March 29, 2015 at 11:20 pm #8824
I’ve been wondering something since around the start of the year. There were apparently some changes nationally in the network news world that took place in January.
First, I think I heard that ABC Radio News went through some kind of “relaunching.” But what exactly did that entail?
Secondly, I have noticed in spinning around the dial that a number of stations that were carrying what I would describe as some of the traditional news networks (ABC, NBC) no longer are. Instead, they are carrying a generic-sounding UNIDENTIFIED national newscast on an hourly basis, in which the headlines are given, and the announcer gives his or her name at the end, but the news organization is never mentioned.
I spoke with one local station owner who said that new service is actually from CNN, but that stations are prohibited from identifying it.
So my other question is — why would that be? I don’t get it! What is the advantage in carrying a newscast that you really can’t promote, because you can’t publicly identify it? And why would CNN choose to operate that way? It makes no sense to me, so if someone could explain, I’d appreciate it.March 30, 2015 at 1:36 am #8834Andy BrownParticipant
“What is the advantage in carrying a newscast that you really can’t promote, because you can’t publicly identify it?”
Really low cost.March 30, 2015 at 10:56 am #8840RadiodjmParticipant
ABC did a poor job of working with their affiliates on their rollout. Confusing information etc. Westwood One was the previous distributor and offered a service with no equipment change and a lower cost and inventory requirement than ABC had prior.March 30, 2015 at 2:23 pm #8883boisebillParticipant
The reason given for no identity is the station can promote the news as theirs. WWO made produced news intros with the stations image available to affiliates. If you’re hearing a dead open into news than it’s just the affiliate being lazy.March 30, 2015 at 3:13 pm #8888
Well, I guess if you are a large metro station, you MIGHT be able to pass off the network news as “theirs.” But even that’s a stretch — you don’t expect a station, for example, in Seattle or Portland to have their own reporter in London or Madrid.
But if your station is in a very small market, there is no way in the world to convince anyone that the hourly network product is your own, it seems to me.
Plus, have times changed? — Is it no longer considered “prestigious” to carry a major network affiliation? Are local stations reluctant to promote that they are affiliated with XYZ (or whatever) network? And if so, why?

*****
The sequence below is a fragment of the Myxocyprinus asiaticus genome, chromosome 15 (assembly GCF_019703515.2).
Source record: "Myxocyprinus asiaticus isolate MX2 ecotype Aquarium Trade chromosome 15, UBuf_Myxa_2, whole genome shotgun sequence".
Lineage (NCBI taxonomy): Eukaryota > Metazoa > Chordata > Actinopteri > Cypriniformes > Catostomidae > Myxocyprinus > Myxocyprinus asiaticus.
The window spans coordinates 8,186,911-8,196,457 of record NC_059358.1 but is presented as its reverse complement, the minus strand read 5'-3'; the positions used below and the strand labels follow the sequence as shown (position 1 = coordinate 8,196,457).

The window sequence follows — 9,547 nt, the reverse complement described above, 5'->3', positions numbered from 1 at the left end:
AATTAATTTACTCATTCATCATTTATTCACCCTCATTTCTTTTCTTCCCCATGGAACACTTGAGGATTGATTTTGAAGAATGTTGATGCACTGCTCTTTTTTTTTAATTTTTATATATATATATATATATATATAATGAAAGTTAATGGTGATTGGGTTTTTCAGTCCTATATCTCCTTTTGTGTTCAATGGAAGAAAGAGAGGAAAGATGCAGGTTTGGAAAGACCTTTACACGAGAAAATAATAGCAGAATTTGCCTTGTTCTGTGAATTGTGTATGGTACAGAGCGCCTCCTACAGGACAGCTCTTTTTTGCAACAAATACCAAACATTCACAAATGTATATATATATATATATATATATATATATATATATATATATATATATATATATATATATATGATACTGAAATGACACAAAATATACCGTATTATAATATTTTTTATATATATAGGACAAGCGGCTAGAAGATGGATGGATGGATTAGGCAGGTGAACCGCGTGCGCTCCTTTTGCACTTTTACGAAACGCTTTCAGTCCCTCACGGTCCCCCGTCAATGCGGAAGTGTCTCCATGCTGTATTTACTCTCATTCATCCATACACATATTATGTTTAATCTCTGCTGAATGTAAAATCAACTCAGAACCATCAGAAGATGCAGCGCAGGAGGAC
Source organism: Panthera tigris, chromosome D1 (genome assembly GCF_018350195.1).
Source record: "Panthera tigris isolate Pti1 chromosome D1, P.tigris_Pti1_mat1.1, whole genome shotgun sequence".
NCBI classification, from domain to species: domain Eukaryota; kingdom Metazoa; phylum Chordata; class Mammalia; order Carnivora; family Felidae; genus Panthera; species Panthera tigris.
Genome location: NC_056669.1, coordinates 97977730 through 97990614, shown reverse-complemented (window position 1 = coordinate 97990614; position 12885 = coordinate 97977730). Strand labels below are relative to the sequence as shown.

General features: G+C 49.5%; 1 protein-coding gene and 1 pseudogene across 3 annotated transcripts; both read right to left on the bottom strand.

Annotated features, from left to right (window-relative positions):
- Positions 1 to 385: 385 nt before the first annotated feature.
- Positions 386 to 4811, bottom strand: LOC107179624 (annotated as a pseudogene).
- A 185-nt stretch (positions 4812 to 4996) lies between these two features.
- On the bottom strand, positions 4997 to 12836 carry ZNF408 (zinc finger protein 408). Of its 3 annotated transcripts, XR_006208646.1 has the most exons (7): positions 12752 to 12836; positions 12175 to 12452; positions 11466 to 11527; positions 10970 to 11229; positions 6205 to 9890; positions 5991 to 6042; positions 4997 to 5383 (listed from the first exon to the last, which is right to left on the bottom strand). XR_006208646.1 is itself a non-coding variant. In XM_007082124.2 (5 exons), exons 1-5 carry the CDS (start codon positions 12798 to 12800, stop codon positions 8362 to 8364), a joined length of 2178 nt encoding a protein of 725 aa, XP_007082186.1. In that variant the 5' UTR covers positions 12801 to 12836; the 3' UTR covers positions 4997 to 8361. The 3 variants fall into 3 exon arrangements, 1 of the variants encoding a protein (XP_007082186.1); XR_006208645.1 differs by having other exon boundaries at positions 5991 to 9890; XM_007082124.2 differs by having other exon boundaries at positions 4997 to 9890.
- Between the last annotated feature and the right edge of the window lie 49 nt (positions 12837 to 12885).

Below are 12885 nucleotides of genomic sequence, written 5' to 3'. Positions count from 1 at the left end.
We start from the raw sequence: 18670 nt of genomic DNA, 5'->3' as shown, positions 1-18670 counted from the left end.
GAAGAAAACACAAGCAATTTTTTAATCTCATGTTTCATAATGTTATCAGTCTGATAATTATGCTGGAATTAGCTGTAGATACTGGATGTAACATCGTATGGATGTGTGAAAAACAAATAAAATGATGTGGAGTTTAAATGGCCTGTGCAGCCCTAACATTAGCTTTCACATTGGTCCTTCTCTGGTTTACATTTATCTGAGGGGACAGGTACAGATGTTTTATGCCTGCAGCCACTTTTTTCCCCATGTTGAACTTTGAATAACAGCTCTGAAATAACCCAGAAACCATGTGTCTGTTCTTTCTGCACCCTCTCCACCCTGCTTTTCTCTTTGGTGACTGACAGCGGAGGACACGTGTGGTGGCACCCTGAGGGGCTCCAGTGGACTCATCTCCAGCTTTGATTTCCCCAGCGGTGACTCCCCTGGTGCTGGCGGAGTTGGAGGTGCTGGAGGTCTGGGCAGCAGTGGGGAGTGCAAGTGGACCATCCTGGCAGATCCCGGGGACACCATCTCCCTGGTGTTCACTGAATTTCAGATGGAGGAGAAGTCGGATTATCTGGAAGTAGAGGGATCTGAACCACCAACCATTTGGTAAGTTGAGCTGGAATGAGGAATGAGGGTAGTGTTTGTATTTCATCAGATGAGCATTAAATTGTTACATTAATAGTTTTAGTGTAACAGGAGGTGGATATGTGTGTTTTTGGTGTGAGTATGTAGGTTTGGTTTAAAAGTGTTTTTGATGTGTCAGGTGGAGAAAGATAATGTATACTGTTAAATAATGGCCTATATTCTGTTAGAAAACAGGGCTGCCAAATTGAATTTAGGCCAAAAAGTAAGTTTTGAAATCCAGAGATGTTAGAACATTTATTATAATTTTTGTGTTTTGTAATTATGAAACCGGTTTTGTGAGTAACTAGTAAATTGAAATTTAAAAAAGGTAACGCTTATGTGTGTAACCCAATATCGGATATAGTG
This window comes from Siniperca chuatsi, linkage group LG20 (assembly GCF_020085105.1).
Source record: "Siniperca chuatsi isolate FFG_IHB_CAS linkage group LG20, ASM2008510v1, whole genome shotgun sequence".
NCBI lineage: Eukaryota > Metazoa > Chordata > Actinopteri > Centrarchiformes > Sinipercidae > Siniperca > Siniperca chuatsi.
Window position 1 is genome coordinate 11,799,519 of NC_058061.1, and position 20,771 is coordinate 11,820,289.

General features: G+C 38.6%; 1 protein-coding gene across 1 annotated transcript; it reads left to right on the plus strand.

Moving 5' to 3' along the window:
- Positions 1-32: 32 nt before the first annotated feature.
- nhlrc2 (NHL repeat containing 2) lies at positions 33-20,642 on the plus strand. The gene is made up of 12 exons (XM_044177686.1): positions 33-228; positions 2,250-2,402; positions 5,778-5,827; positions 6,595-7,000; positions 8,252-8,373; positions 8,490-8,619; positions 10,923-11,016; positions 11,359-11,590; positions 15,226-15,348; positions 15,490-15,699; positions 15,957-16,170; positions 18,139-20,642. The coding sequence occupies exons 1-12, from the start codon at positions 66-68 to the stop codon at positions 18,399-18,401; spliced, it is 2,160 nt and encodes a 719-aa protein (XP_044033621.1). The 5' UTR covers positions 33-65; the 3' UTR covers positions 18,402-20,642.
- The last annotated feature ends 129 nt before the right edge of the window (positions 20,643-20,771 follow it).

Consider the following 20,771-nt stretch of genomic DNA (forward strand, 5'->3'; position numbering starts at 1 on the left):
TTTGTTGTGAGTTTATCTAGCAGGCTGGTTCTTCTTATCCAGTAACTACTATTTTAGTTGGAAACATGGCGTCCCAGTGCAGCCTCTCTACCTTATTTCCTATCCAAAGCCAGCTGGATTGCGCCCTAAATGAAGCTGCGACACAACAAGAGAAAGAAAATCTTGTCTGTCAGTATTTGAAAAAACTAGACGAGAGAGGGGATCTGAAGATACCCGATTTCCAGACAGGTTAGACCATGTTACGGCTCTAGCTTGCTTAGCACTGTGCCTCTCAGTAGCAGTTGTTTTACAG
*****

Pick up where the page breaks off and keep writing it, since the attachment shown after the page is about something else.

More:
And one of my original questions remains — what did the “rollout” of the “new” ABC radio entail? What is different with it now that before 2015?March 30, 2015 at 11:47 pm #8945Craig_AdamsParticipant
ABC Radio News no longer has a producer. Now the newscasters turn their mikes on and off, play the actualities and spots. You can tell at times when an ABC newscaster will turn their mike on (maybe its triggered automatically) and you hear that sucking sound as the mike strains to pick up any sound in the newsroom. Then you hear the newscaster hit the ABC News sounder button late, like they weren’t watching the time and were proof reading the news copy to get ready. No producer to countdown the seconds and hit the news sounder. It sounds like hell but I’ve noticed after months of this, they’re getting better at covering this up.March 31, 2015 at 1:45 pm #8992bobtrimbleParticipant
Doesn’t a station get some exclusive market rights to the branded version of newscasts? Even if the same news comes from ABC or CNN it would likely have to be generic or named something else for other stations for rights issues. When I was at KEX we used to have the Portland rights to Paul Harvey and ABC News and by contract no other station within the KEX AM contour could air Paul Harvey and ABC News. Lesser network or generic news feeds are probably available to any station for just playing their spots.March 31, 2015 at 7:03 pm #9006paulwalkerParticipant
On a recent road trip I noticed this new news service with no ID. They were good, but no ID. They start with two headlines, and then move on from there. I believe Cumulus has adopted this service, but not 100% sure. (Cumulus aquired Citadel in the past year or two).
EDIT: Yes, this service comes from CNN and replaces ABC. The no tag was done to allow local stations to, well, sound local.
EDIT 2: Interesting that Cumulus and CNN are both based in the same city…Atlanta. Hmm.April 1, 2015 at 9:50 pm #9059RichJohnsonParticipant
I hope I can shed some light on a few questions in this thread.